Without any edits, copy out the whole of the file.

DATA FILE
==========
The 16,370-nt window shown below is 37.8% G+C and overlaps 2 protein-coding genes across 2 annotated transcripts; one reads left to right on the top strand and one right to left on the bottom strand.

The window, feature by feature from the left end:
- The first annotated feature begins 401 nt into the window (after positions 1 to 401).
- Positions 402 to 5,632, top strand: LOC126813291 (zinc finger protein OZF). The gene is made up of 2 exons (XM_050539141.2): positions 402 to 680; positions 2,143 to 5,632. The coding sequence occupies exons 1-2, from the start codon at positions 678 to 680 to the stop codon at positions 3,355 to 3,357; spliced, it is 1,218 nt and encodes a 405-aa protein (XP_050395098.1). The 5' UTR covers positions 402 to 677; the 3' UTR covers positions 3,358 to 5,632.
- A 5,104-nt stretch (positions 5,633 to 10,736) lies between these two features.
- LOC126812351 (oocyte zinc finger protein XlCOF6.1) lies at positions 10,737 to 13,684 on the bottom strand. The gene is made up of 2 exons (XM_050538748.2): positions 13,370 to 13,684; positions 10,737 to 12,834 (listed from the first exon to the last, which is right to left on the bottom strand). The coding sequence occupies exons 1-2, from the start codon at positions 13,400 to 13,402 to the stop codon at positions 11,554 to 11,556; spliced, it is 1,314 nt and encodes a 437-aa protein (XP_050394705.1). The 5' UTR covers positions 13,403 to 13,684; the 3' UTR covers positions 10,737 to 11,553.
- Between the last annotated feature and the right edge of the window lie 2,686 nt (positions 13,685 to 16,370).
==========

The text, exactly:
The 16,370-nt window shown below is 37.8% G+C and overlaps 2 protein-coding genes across 2 annotated transcripts; one reads left to right on the top strand and one right to left on the bottom strand.

The window, feature by feature from the left end:
- The first annotated feature begins 401 nt into the window (after positions 1 to 401).
- Positions 402 to 5,632, top strand: LOC126813291 (zinc finger protein OZF). The gene is made up of 2 exons (XM_050539141.2): positions 402 to 680; positions 2,143 to 5,632. The coding sequence occupies exons 1-2, from the start codon at positions 678 to 680 to the stop codon at positions 3,355 to 3,357; spliced, it is 1,218 nt and encodes a 405-aa protein (XP_050395098.1). The 5' UTR covers positions 402 to 677; the 3' UTR covers positions 3,358 to 5,632.
- A 5,104-nt stretch (positions 5,633 to 10,736) lies between these two features.
- LOC126812351 (oocyte zinc finger protein XlCOF6.1) lies at positions 10,737 to 13,684 on the bottom strand. The gene is made up of 2 exons (XM_050538748.2): positions 13,370 to 13,684; positions 10,737 to 12,834 (listed from the first exon to the last, which is right to left on the bottom strand). The coding sequence occupies exons 1-2, from the start codon at positions 13,400 to 13,402 to the stop codon at positions 11,554 to 11,556; spliced, it is 1,314 nt and encodes a 437-aa protein (XP_050394705.1). The 5' UTR covers positions 13,403 to 13,684; the 3' UTR covers positions 10,737 to 11,553.
- Between the last annotated feature and the right edge of the window lie 2,686 nt (positions 13,685 to 16,370).